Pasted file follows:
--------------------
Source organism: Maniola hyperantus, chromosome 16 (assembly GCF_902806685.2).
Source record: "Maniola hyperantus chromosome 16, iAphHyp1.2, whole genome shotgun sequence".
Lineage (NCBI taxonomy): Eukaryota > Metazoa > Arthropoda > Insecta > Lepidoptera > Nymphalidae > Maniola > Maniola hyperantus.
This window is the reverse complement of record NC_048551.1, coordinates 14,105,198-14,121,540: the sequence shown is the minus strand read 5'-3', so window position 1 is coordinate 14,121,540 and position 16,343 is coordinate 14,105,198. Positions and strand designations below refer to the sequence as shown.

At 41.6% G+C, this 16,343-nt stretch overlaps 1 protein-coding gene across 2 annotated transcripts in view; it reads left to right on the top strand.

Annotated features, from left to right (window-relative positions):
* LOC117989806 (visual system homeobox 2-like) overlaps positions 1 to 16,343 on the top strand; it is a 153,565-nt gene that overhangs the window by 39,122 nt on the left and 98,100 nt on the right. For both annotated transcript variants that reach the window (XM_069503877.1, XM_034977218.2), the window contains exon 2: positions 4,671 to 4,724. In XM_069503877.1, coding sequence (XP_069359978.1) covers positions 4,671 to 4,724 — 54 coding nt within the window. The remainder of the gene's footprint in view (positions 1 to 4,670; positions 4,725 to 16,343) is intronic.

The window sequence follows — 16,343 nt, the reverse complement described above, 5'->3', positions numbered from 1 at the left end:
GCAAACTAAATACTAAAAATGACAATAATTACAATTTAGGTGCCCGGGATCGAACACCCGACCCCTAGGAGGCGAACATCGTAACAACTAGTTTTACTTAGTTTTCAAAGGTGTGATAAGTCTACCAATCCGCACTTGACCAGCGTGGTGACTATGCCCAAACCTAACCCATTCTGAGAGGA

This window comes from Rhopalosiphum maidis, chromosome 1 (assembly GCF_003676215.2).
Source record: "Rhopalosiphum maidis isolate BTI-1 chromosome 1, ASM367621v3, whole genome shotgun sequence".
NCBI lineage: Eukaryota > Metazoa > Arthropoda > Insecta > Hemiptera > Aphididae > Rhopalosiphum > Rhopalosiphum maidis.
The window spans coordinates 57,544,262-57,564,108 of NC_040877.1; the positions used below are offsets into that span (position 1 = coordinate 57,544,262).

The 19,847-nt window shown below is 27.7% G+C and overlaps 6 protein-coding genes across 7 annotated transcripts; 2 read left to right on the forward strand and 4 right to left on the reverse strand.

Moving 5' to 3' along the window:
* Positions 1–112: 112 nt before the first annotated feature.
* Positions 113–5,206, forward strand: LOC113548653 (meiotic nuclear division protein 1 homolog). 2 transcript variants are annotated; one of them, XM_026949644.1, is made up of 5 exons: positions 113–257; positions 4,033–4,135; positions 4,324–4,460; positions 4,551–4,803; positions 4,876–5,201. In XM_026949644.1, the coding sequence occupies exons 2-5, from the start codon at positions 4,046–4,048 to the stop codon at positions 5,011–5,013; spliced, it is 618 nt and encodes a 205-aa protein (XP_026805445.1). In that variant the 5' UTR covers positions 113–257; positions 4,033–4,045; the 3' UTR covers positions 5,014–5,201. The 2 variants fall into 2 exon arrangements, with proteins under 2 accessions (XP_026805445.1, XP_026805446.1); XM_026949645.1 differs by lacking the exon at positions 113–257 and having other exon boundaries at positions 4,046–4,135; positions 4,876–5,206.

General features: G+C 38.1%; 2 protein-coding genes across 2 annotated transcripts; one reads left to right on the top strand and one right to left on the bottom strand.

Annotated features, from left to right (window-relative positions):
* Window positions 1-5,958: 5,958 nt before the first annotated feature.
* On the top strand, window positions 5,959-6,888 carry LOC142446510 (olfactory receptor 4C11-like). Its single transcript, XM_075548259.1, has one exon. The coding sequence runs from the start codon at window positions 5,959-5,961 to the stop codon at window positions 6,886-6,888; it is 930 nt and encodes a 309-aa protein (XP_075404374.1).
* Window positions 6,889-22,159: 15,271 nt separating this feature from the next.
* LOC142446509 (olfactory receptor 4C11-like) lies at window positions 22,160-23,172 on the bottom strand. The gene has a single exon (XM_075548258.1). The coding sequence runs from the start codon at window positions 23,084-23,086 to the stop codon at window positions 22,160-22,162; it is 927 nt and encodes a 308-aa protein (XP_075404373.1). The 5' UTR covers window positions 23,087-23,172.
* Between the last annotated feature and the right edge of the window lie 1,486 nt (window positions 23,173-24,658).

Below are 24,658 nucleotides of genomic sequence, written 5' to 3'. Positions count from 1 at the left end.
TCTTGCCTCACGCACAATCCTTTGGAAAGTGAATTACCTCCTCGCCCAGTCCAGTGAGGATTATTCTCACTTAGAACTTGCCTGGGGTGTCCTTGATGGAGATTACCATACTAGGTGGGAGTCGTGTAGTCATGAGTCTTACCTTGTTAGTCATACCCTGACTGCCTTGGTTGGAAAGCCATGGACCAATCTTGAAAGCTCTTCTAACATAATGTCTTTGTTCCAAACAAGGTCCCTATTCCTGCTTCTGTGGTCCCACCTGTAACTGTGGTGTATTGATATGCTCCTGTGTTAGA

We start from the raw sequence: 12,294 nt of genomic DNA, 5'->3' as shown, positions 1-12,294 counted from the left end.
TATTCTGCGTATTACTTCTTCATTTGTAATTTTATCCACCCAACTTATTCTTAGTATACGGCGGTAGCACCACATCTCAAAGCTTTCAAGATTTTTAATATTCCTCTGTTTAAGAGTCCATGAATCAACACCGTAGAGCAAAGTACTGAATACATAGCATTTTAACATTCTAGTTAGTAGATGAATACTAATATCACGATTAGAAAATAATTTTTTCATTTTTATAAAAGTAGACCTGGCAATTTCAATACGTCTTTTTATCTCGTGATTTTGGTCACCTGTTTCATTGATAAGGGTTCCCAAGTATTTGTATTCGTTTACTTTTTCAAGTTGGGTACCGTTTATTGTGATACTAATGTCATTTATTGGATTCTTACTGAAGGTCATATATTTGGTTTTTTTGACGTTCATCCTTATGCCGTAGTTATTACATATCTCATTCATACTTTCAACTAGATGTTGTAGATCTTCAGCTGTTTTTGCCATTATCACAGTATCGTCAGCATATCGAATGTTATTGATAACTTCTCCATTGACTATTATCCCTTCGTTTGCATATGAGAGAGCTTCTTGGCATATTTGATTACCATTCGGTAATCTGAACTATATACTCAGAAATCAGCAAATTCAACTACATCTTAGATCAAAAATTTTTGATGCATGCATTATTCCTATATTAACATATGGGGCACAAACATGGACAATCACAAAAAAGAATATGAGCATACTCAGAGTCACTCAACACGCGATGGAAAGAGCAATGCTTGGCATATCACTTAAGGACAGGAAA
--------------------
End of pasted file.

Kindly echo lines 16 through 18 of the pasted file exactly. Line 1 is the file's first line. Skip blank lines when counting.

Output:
* Positions 1–112: 112 nt before the first annotated feature.
* Positions 113–5,206, forward strand: LOC113548653 (meiotic nuclear division protein 1 homolog). 2 transcript variants are annotated; one of them, XM_026949644.1, is made up of 5 exons: positions 113–257; positions 4,033–4,135; positions 4,324–4,460; positions 4,551–4,803; positions 4,876–5,201. In XM_026949644.1, the coding sequence occupies exons 2-5, from the start codon at positions 4,046–4,048 to the stop codon at positions 5,011–5,013; spliced, it is 618 nt and encodes a 205-aa protein (XP_026805445.1). In that variant the 5' UTR covers positions 113–257; positions 4,033–4,045; the 3' UTR covers positions 5,014–5,201. The 2 variants fall into 2 exon arrangements, with proteins under 2 accessions (XP_026805445.1, XP_026805446.1); XM_026949645.1 differs by lacking the exon at positions 113–257 and having other exon boundaries at positions 4,046–4,135; positions 4,876–5,206.

General features: G+C 38.1%; 2 protein-coding genes across 2 annotated transcripts; one reads left to right on the top strand and one right to left on the bottom strand.